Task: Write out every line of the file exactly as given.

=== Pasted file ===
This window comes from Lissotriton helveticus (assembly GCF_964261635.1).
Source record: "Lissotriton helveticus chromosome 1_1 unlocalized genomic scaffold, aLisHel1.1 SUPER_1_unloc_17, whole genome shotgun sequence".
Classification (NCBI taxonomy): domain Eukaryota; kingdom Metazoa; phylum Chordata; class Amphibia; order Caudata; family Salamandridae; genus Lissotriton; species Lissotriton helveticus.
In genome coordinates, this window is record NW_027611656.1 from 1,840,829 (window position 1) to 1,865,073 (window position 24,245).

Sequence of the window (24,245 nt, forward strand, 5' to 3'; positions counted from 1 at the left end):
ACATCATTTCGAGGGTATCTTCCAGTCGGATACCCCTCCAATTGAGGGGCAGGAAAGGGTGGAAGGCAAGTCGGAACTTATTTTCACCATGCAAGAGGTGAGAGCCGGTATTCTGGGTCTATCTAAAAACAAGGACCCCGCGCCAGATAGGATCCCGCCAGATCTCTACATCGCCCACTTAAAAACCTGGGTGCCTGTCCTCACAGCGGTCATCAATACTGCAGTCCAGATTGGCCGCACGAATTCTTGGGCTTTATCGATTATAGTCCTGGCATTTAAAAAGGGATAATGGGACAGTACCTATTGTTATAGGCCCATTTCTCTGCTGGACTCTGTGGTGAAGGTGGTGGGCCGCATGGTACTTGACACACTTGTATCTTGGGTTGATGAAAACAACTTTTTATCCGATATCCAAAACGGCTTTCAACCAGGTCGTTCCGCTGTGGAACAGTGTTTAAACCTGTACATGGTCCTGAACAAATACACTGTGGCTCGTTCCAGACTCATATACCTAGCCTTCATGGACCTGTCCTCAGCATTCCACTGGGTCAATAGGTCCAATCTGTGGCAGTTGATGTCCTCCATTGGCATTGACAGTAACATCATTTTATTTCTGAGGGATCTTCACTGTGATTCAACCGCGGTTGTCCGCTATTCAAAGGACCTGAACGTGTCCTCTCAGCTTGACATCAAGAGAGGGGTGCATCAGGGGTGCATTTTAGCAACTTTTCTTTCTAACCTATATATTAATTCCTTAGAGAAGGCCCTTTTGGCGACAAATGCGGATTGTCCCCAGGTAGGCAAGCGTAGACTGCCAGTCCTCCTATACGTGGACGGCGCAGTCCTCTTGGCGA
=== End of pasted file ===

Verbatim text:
This window comes from Lissotriton helveticus (assembly GCF_964261635.1).
Source record: "Lissotriton helveticus chromosome 1_1 unlocalized genomic scaffold, aLisHel1.1 SUPER_1_unloc_17, whole genome shotgun sequence".
Classification (NCBI taxonomy): domain Eukaryota; kingdom Metazoa; phylum Chordata; class Amphibia; order Caudata; family Salamandridae; genus Lissotriton; species Lissotriton helveticus.
In genome coordinates, this window is record NW_027611656.1 from 1,840,829 (window position 1) to 1,865,073 (window position 24,245).

Sequence of the window (24,245 nt, forward strand, 5' to 3'; positions counted from 1 at the left end):
ACATCATTTCGAGGGTATCTTCCAGTCGGATACCCCTCCAATTGAGGGGCAGGAAAGGGTGGAAGGCAAGTCGGAACTTATTTTCACCATGCAAGAGGTGAGAGCCGGTATTCTGGGTCTATCTAAAAACAAGGACCCCGCGCCAGATAGGATCCCGCCAGATCTCTACATCGCCCACTTAAAAACCTGGGTGCCTGTCCTCACAGCGGTCATCAATACTGCAGTCCAGATTGGCCGCACGAATTCTTGGGCTTTATCGATTATAGTCCTGGCATTTAAAAAGGGATAATGGGACAGTACCTATTGTTATAGGCCCATTTCTCTGCTGGACTCTGTGGTGAAGGTGGTGGGCCGCATGGTACTTGACACACTTGTATCTTGGGTTGATGAAAACAACTTTTTATCCGATATCCAAAACGGCTTTCAACCAGGTCGTTCCGCTGTGGAACAGTGTTTAAACCTGTACATGGTCCTGAACAAATACACTGTGGCTCGTTCCAGACTCATATACCTAGCCTTCATGGACCTGTCCTCAGCATTCCACTGGGTCAATAGGTCCAATCTGTGGCAGTTGATGTCCTCCATTGGCATTGACAGTAACATCATTTTATTTCTGAGGGATCTTCACTGTGATTCAACCGCGGTTGTCCGCTATTCAAAGGACCTGAACGTGTCCTCTCAGCTTGACATCAAGAGAGGGGTGCATCAGGGGTGCATTTTAGCAACTTTTCTTTCTAACCTATATATTAATTCCTTAGAGAAGGCCCTTTTGGCGACAAATGCGGATTGTCCCCAGGTAGGCAAGCGTAGACTGCCAGTCCTCCTATACGTGGACGGCGCAGTCCTCTTGGCGA